I used to bake at least once a week and it was usually something chocolate. I haven’t been able to find chocolate chips here and the brown sugar is much sweeter and has a molasses taste to it, so that alters flavors a bit. They do, however, have some great chocolate bars, so I think I’m going to try and just chop the chocolate.

In the scheme of things, such a trivial problem…chocolate chips!

Thursday, May 22, 2008

Feliz Cumpleanos!

Happy Birthday Dad! Hope you have a wonderful birthday! Here are some pictures I could find on my laptop. I didn't get a chance to finish scanning in a lot of my older pictures, so here's something a little more recent.

St. Thomas - Kasey's Wedding - Dominican Republic

Monday, May 19, 2008

Our road trip is planned...despite rising gas prices

Gas prices continue to rise. I just read that two states already hit $4 a gallon. Well, we're paying just under $9 a gallon for diesel and gasoline is about the same price. It's a good thing our new (2005) Hyndai Elanta gets about 38 miles to the gallon. Cars are very expensive in DK. There's a 180% luxury tax on top of the car price. So, we opted for an inexpensive car while we're here. Inexpensive is a relative term. Our lease for a very basic car and insurance is about $1,000 a month.

Despite the price of gas, we're still going on our 19 day driving tour of Europe later this summer. We were going to do a combo plane/train, but after doing the calcs, driving gives us more flexibility and is about 1/2 the price than the plane/train option. Some of the sites on my list (yeah, you all know I'm a list-maker) are Auschwitz, Mt. Pilatus, Neuschwanstein Castle, Interlaken, and the Cologne Cathedral. I'll post pictures and stories when we return.

...more yard work

We were busy this weekend trimming, picking weeds, and hauling away debris. ...And now...we are both sore. Why is it that every year when you do yard work or walk for the first time on an icy sidewalk, your legs ache for a few days? I wonder if there is an exercise to keep those muscles in shape all year 'round. So, I digress.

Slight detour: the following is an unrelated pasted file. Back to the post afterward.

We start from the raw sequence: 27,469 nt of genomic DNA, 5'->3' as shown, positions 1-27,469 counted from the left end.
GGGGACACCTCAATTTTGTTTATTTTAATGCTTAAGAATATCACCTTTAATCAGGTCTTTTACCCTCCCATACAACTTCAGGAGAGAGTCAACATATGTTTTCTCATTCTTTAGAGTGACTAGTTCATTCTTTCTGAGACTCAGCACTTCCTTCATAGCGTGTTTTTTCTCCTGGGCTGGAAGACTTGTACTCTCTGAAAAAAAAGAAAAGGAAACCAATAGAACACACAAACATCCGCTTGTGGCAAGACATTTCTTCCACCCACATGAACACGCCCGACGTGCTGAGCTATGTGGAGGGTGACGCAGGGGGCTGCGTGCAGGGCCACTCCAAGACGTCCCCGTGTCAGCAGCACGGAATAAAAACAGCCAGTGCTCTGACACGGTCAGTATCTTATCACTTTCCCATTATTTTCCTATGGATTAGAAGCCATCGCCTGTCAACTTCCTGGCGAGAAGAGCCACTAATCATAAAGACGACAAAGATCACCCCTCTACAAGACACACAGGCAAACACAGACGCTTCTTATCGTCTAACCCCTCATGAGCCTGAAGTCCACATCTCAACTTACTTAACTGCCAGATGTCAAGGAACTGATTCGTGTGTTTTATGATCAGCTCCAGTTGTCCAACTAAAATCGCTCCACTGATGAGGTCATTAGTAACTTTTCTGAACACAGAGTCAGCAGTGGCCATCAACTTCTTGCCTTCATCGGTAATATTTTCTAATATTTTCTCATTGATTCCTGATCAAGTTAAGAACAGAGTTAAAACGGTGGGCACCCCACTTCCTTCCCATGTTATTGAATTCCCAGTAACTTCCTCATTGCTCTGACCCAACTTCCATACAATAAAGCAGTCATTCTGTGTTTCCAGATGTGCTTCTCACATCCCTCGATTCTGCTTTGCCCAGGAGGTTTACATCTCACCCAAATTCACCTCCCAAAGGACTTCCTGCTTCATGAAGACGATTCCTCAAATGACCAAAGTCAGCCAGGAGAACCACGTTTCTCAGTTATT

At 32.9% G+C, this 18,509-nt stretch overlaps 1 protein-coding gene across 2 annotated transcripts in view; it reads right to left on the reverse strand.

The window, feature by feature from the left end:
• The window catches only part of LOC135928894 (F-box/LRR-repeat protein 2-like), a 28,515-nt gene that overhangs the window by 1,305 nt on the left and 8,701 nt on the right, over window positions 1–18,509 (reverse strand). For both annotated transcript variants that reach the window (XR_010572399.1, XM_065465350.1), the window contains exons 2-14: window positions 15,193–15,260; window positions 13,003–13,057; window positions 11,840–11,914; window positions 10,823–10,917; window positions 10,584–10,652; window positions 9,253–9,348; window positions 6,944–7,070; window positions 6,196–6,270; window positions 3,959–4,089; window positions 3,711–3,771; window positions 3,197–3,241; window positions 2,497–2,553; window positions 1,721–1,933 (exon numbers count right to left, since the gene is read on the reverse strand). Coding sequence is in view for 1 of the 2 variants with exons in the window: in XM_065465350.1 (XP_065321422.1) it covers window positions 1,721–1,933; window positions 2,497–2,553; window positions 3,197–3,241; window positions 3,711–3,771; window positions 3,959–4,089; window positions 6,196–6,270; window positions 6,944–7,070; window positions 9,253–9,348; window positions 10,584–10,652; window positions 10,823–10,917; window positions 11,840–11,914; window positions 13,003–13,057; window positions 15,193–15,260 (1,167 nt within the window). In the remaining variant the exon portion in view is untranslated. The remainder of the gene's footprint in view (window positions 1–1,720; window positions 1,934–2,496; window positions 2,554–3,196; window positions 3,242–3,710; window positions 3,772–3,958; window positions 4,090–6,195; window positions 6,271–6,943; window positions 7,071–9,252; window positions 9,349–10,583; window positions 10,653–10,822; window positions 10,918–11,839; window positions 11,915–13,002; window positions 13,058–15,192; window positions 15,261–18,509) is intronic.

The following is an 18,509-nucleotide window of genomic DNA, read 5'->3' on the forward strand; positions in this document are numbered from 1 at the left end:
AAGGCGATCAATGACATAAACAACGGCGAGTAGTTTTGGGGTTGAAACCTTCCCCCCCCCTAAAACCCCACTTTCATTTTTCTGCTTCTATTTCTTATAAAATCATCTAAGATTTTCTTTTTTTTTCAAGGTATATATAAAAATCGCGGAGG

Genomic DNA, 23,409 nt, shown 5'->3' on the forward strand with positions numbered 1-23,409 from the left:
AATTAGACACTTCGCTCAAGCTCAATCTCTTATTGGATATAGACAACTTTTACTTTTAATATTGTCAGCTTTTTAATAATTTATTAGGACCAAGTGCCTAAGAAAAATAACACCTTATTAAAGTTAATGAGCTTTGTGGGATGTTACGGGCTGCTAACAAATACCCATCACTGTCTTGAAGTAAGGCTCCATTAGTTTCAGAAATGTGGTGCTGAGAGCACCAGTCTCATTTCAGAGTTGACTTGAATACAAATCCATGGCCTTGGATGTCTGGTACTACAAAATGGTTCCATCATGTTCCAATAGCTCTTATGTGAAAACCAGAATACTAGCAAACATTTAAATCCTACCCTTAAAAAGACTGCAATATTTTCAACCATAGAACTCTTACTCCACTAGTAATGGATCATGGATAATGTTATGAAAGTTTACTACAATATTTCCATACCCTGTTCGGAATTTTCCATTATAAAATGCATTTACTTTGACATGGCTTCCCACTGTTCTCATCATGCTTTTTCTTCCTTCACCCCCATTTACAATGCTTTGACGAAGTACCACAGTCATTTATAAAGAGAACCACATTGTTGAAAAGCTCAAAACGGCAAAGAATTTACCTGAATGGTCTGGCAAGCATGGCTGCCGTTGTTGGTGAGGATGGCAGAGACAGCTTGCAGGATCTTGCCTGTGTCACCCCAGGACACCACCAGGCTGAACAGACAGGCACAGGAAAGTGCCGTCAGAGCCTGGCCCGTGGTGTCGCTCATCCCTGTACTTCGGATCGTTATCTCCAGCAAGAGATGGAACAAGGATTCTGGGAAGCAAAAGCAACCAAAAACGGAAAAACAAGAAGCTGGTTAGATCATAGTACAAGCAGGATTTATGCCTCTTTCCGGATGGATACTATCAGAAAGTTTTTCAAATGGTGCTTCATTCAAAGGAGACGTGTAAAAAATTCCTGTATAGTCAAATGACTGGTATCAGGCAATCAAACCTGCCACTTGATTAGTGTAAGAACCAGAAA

Here's a link to some before and after shots of our 8 hour marathon of yard work. There's still more to do, but here's what we've accomplished so far. Doing landscaping brought back memories of our house in the midwest. We would spend days trimming, pruning, raking, and spreading 20 yards of bark. Oh, what fun...I really loved that house. Had I not been 'gently forced' to move, we'd still be there and probably not in our new little town in Denmark.

A working weekend.

...for Chuck, that is. I had my first real day of manual labor in awhile! We spent about 8 hours working in the yard on Sunday and have quite a bit left to do. I've been snapping pictures of before and after to post. Here's the first few to post. There is a beautiful upside down tree in the back yard. The branches had grown all the way down to the concrete patio and it looked more like a bush than a tree.


Friday, May 16, 2008

Conscious Choice

When Chuck and I traveled to Seattle last year for Memorial Day weekend, we picked up a copy of the Conscious Choice and then had it delivered to our house. Conscious Choice is “an enlightened urban lifestyle magazine focusing on social, green, health, food and spiritual consciousness.” We enjoy the magazine and it is available online, if you’re interested. Those that know me well, know that one of my biggest irritants is the inequities between women and men. It’s 2008 and there is still a glass ceiling (and what can really get me going is acknowledgement of the glass ceiling then paying lip service to attempts to change it). So, I digress. Here are some interesting facts presented in the article What Counts? in the January issue of Conscious Choice. Read the other facts on the website.

  • 67 - Percentage of the world’s work that is done by women
  • 10 - Percentage of the world’s income that is earned by women
  • 1 - Percentage of the world’s property that is owned by women
  • 76 Million - Number of girls in the world who have never received a single day of schooling
  • 50 Percent reduced rate of HIV infection among young women in developing countries who attend at least six years of school
  • 3 - Number of additional children unschooled women are likely to bear, as compared to their educated counterparts
  • $35 Cost of sending an Afghani girl to school for one year
  • $10 Billion - Amount it would cost each year to send all the world’s children to school by 2015 (less than the annual amount the world spends on ice cream)

So, why is this on my mind? The Copenhagen Post had a little blurb called Gender Gap. Danish women earn 3% more than their male counterparts in the public sector, according to the newly released 2008 Gender Gap Report from the World Economic Forum.

Sources: Potentia Foundation, International Women’s Health Coalition.

UPDATE: I could only find the 2007 Gender Gap Report, so perhaps it was a typo in the Copenhagen Post and the most recent report is 2007.

Thursday, May 15, 2008

May is National Bike Month

The League of American Bicyclists is promoting Bike-to-Work Week from May 12-16 and Bike-to-Work Day on Friday, May 16.

Keep on riding, Chuck!

Danish Lessons